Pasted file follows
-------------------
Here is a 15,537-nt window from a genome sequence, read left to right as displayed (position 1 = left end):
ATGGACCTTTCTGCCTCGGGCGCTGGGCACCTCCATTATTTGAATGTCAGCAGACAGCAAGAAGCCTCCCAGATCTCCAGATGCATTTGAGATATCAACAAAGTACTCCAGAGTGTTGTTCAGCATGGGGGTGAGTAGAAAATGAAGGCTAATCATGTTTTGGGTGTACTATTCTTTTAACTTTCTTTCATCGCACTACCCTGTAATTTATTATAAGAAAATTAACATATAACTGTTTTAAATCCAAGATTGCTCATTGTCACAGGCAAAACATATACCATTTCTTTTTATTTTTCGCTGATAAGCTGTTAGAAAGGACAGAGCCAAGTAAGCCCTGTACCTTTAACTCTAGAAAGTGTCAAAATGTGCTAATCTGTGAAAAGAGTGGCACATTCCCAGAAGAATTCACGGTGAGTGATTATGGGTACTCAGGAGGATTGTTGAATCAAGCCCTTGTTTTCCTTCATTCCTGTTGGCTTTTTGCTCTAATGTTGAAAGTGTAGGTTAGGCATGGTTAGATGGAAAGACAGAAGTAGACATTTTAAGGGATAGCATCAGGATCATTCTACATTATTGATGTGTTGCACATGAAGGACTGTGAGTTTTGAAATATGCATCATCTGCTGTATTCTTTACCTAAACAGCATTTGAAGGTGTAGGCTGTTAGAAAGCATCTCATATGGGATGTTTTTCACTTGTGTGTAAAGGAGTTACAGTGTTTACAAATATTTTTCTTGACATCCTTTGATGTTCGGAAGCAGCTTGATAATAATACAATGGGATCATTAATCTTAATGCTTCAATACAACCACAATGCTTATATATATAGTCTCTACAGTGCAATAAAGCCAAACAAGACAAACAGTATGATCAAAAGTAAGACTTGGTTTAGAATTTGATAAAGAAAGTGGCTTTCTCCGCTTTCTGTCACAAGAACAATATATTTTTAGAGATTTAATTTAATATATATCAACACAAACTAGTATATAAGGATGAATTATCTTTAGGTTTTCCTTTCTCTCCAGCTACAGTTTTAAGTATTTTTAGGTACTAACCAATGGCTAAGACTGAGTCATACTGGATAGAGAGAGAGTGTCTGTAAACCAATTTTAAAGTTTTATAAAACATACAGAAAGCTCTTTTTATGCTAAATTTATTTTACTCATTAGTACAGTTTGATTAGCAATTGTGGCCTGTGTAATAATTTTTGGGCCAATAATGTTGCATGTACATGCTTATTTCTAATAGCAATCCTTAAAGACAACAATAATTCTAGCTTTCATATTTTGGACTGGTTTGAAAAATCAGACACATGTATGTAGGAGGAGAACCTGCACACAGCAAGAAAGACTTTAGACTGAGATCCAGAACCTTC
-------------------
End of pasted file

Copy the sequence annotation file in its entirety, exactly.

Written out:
Here is a 15,537-nt window from a genome sequence, read left to right as displayed (position 1 = left end):
ATGGACCTTTCTGCCTCGGGCGCTGGGCACCTCCATTATTTGAATGTCAGCAGACAGCAAGAAGCCTCCCAGATCTCCAGATGCATTTGAGATATCAACAAAGTACTCCAGAGTGTTGTTCAGCATGGGGGTGAGTAGAAAATGAAGGCTAATCATGTTTTGGGTGTACTATTCTTTTAACTTTCTTTCATCGCACTACCCTGTAATTTATTATAAGAAAATTAACATATAACTGTTTTAAATCCAAGATTGCTCATTGTCACAGGCAAAACATATACCATTTCTTTTTATTTTTCGCTGATAAGCTGTTAGAAAGGACAGAGCCAAGTAAGCCCTGTACCTTTAACTCTAGAAAGTGTCAAAATGTGCTAATCTGTGAAAAGAGTGGCACATTCCCAGAAGAATTCACGGTGAGTGATTATGGGTACTCAGGAGGATTGTTGAATCAAGCCCTTGTTTTCCTTCATTCCTGTTGGCTTTTTGCTCTAATGTTGAAAGTGTAGGTTAGGCATGGTTAGATGGAAAGACAGAAGTAGACATTTTAAGGGATAGCATCAGGATCATTCTACATTATTGATGTGTTGCACATGAAGGACTGTGAGTTTTGAAATATGCATCATCTGCTGTATTCTTTACCTAAACAGCATTTGAAGGTGTAGGCTGTTAGAAAGCATCTCATATGGGATGTTTTTCACTTGTGTGTAAAGGAGTTACAGTGTTTACAAATATTTTTCTTGACATCCTTTGATGTTCGGAAGCAGCTTGATAATAATACAATGGGATCATTAATCTTAATGCTTCAATACAACCACAATGCTTATATATATAGTCTCTACAGTGCAATAAAGCCAAACAAGACAAACAGTATGATCAAAAGTAAGACTTGGTTTAGAATTTGATAAAGAAAGTGGCTTTCTCCGCTTTCTGTCACAAGAACAATATATTTTTAGAGATTTAATTTAATATATATCAACACAAACTAGTATATAAGGATGAATTATCTTTAGGTTTTCCTTTCTCTCCAGCTACAGTTTTAAGTATTTTTAGGTACTAACCAATGGCTAAGACTGAGTCATACTGGATAGAGAGAGAGTGTCTGTAAACCAATTTTAAAGTTTTATAAAACATACAGAAAGCTCTTTTTATGCTAAATTTATTTTACTCATTAGTACAGTTTGATTAGCAATTGTGGCCTGTGTAATAATTTTTGGGCCAATAATGTTGCATGTACATGCTTATTTCTAATAGCAATCCTTAAAGACAACAATAATTCTAGCTTTCATATTTTGGACTGGTTTGAAAAATCAGACACATGTATGTAGGAGGAGAACCTGCACACAGCAAGAAAGACTTTAGACTGAGATCCAGAACCTTC